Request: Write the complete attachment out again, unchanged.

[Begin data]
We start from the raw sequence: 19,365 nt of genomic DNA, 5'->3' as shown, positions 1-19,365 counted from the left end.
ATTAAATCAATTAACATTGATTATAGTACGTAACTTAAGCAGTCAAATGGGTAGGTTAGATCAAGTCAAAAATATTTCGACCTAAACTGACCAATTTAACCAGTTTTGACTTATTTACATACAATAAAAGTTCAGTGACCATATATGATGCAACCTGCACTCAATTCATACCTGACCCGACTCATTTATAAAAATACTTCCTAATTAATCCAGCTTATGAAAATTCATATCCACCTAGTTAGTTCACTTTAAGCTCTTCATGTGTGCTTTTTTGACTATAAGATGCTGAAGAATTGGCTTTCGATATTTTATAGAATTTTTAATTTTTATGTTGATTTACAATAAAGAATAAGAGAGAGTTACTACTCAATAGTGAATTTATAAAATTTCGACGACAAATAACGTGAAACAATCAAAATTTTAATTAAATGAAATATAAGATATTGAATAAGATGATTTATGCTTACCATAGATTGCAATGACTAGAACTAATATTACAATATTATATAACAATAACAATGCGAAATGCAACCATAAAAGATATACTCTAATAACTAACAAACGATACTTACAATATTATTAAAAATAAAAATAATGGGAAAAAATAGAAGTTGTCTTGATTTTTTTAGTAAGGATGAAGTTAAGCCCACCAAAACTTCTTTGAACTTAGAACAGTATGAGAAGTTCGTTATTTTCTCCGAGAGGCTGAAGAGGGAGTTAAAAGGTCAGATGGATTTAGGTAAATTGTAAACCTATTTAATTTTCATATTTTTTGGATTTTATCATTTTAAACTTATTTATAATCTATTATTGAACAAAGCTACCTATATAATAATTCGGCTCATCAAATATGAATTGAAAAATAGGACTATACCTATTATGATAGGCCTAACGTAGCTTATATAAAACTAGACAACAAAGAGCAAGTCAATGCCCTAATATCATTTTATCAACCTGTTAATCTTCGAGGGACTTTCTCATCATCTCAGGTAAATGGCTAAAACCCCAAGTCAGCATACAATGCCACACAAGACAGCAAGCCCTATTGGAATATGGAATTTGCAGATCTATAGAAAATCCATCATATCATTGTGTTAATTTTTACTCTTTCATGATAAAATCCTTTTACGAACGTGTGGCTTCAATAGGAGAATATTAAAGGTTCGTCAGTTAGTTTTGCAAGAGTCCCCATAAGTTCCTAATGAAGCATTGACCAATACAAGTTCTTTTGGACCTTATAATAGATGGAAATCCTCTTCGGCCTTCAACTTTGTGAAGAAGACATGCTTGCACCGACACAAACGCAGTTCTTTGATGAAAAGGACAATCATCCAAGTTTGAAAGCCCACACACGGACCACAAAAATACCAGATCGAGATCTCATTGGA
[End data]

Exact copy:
We start from the raw sequence: 19,365 nt of genomic DNA, 5'->3' as shown, positions 1-19,365 counted from the left end.
ATTAAATCAATTAACATTGATTATAGTACGTAACTTAAGCAGTCAAATGGGTAGGTTAGATCAAGTCAAAAATATTTCGACCTAAACTGACCAATTTAACCAGTTTTGACTTATTTACATACAATAAAAGTTCAGTGACCATATATGATGCAACCTGCACTCAATTCATACCTGACCCGACTCATTTATAAAAATACTTCCTAATTAATCCAGCTTATGAAAATTCATATCCACCTAGTTAGTTCACTTTAAGCTCTTCATGTGTGCTTTTTTGACTATAAGATGCTGAAGAATTGGCTTTCGATATTTTATAGAATTTTTAATTTTTATGTTGATTTACAATAAAGAATAAGAGAGAGTTACTACTCAATAGTGAATTTATAAAATTTCGACGACAAATAACGTGAAACAATCAAAATTTTAATTAAATGAAATATAAGATATTGAATAAGATGATTTATGCTTACCATAGATTGCAATGACTAGAACTAATATTACAATATTATATAACAATAACAATGCGAAATGCAACCATAAAAGATATACTCTAATAACTAACAAACGATACTTACAATATTATTAAAAATAAAAATAATGGGAAAAAATAGAAGTTGTCTTGATTTTTTTAGTAAGGATGAAGTTAAGCCCACCAAAACTTCTTTGAACTTAGAACAGTATGAGAAGTTCGTTATTTTCTCCGAGAGGCTGAAGAGGGAGTTAAAAGGTCAGATGGATTTAGGTAAATTGTAAACCTATTTAATTTTCATATTTTTTGGATTTTATCATTTTAAACTTATTTATAATCTATTATTGAACAAAGCTACCTATATAATAATTCGGCTCATCAAATATGAATTGAAAAATAGGACTATACCTATTATGATAGGCCTAACGTAGCTTATATAAAACTAGACAACAAAGAGCAAGTCAATGCCCTAATATCATTTTATCAACCTGTTAATCTTCGAGGGACTTTCTCATCATCTCAGGTAAATGGCTAAAACCCCAAGTCAGCATACAATGCCACACAAGACAGCAAGCCCTATTGGAATATGGAATTTGCAGATCTATAGAAAATCCATCATATCATTGTGTTAATTTTTACTCTTTCATGATAAAATCCTTTTACGAACGTGTGGCTTCAATAGGAGAATATTAAAGGTTCGTCAGTTAGTTTTGCAAGAGTCCCCATAAGTTCCTAATGAAGCATTGACCAATACAAGTTCTTTTGGACCTTATAATAGATGGAAATCCTCTTCGGCCTTCAACTTTGTGAAGAAGACATGCTTGCACCGACACAAACGCAGTTCTTTGATGAAAAGGACAATCATCCAAGTTTGAAAGCCCACACACGGACCACAAAAATACCAGATCGAGATCTCATTGGA